Using data from the Study of Osteoporotic Fractures (SOF), several clinical characteristics predictive of near-term (1-year) risk of hip and non-vertebral fracture among elderly osteoporotic women were identified, and a subset of those for hip fracture was incorporated into a risk assessment tool. Additional research is needed to validate study findings.
INTRODUCTION: While several risk factors are known to contribute to long-term fracture risk in women with osteoporosis, factors predicting fracture risk over a shorter time horizon, such as over a 1-year period, are less well-established.
METHODS: We utilized a repeated-observations design and data from the Study of Osteoporotic Fractures to identify factors contributing to near-term risk of hip fracture and any non-vertebral fracture, respectively, among osteoporotic women aged ≥65 years. Potential predictors of hip fracture and any non-vertebral fracture over the 1-year period subsequent to each qualifying SOF exam were examined using multivariable frailty models. Because the discriminative ability of the hip fracture model was acceptable, a corresponding risk-prediction tool was also developed.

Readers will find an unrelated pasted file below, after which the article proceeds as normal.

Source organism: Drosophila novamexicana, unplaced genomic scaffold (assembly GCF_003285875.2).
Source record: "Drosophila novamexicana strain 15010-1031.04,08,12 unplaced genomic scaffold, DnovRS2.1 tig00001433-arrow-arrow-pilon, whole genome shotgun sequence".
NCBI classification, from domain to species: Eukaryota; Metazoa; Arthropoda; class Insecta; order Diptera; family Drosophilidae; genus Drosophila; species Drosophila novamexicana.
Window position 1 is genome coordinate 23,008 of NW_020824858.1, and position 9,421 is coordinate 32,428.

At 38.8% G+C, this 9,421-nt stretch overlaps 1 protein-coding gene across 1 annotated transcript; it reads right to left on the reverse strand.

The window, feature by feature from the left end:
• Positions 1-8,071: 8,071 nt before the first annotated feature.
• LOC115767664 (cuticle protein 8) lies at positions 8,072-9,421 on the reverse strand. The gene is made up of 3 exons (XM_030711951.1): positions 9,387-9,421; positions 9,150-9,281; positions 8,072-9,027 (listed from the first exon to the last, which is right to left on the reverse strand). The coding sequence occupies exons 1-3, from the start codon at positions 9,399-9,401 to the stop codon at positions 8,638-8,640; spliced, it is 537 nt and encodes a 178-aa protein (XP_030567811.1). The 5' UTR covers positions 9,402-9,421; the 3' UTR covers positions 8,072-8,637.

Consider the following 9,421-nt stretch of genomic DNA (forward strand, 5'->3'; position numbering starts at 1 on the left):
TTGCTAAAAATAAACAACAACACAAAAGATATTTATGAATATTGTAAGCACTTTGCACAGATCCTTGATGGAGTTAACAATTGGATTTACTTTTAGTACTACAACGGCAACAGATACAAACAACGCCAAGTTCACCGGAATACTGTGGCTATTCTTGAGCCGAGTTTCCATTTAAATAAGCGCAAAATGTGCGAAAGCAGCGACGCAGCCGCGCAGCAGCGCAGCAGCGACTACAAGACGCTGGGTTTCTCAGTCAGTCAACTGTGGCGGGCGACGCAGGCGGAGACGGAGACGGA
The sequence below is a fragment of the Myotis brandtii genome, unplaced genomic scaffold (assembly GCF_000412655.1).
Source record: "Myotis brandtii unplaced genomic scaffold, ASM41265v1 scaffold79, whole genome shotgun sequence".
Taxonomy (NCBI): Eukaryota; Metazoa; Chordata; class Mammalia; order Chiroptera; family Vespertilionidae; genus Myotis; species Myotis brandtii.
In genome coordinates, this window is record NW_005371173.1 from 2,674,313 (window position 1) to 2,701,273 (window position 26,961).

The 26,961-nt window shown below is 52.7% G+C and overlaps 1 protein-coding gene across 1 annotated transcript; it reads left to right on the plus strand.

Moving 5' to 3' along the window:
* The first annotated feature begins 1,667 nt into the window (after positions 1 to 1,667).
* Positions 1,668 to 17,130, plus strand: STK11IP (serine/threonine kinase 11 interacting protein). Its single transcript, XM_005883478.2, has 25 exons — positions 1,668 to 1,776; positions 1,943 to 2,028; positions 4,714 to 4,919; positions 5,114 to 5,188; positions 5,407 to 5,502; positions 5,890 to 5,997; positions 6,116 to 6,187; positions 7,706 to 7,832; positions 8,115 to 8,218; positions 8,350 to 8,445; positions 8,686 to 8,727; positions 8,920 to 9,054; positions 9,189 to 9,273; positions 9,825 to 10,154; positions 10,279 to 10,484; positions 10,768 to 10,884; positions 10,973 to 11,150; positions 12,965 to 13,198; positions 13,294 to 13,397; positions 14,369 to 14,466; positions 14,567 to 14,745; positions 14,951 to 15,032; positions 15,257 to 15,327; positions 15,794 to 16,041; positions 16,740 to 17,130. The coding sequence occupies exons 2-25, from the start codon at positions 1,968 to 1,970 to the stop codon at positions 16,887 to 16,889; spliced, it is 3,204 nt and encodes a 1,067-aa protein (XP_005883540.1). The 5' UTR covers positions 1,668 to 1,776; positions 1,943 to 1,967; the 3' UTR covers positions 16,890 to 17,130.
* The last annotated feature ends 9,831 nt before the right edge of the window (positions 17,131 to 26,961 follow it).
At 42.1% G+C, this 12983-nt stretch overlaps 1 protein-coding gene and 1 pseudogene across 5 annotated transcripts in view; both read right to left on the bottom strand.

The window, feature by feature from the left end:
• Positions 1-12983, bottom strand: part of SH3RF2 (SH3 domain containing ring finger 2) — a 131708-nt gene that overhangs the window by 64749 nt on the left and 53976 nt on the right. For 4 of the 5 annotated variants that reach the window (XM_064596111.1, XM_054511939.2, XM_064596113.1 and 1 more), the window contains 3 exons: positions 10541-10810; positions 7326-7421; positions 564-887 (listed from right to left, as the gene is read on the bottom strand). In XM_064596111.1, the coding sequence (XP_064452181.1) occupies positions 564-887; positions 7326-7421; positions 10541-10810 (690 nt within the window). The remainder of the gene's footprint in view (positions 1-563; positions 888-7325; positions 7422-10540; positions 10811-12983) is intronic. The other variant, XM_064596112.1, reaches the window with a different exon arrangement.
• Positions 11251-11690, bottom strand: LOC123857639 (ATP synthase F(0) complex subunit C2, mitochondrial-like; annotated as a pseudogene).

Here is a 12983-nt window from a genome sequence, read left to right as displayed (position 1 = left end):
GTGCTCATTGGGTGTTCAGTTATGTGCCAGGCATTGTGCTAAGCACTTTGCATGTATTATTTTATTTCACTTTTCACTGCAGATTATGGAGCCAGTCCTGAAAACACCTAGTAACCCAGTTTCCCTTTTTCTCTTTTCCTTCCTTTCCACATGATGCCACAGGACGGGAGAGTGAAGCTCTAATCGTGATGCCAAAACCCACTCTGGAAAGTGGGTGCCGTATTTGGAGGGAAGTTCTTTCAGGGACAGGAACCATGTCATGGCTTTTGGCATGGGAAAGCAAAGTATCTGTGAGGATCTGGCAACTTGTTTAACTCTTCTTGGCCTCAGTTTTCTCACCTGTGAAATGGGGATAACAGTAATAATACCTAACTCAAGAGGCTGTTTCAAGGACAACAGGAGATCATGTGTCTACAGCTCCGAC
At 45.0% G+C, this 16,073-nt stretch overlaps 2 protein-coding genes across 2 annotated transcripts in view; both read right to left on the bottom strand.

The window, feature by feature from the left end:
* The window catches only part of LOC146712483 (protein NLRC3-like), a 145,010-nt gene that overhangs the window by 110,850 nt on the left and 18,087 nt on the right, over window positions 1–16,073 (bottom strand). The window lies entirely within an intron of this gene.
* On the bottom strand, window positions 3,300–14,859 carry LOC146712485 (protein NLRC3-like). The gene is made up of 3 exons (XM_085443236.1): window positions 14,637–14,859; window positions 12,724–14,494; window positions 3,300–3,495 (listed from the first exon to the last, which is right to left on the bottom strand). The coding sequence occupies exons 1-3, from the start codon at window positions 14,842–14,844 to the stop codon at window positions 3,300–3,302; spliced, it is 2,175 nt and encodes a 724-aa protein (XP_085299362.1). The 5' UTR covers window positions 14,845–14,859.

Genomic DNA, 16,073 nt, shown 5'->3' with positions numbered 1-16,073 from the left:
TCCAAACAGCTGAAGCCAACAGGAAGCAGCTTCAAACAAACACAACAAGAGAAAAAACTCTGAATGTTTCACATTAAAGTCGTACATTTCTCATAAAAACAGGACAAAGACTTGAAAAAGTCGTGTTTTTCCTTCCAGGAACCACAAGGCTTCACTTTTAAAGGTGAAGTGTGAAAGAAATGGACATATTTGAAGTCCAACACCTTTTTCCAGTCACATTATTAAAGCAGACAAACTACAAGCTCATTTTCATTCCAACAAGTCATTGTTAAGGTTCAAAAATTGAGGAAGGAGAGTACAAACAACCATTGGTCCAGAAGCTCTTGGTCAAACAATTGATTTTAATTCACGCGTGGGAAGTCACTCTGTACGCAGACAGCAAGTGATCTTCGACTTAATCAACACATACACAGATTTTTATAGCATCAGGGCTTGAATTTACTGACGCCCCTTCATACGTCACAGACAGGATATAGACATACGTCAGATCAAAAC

RESULTS: Study population included 2499 women with osteoporosis, who contributed 6811 observations. Incidence of fracture in the 1-year period subsequent to each exam was 2.2% for hip fracture and 6.6% for any non-vertebral fracture. Independent predictors of hip fracture included low total hip T-score, prior fracture, and risk factors for falls (multivariable model c-statistic = 0.71 (95% CI 0.67-0.76)). Independent predictors of any non-vertebral fracture included age, total hip T-score, prior falls, prior fracture, walking speed, Parkinson’s disease or stroke, and smoking (multivariable model c-statistic = 0.62 (0.59-0.65)).CONCLUSIONS: Several clinical characteristics predictive of hip and non-vertebral fracture within a 1-year follow-up period among elderly women with osteoporosis were identified, and a subset of those for hip fracture was incorporated into a risk assessment tool. Assessment of these risk factors may help guide osteoporosis treatment choices by identifying patients in whom there is urgency to treat. Additional research is needed to validate the findings of this study and the accuracy of the risk assessment tool.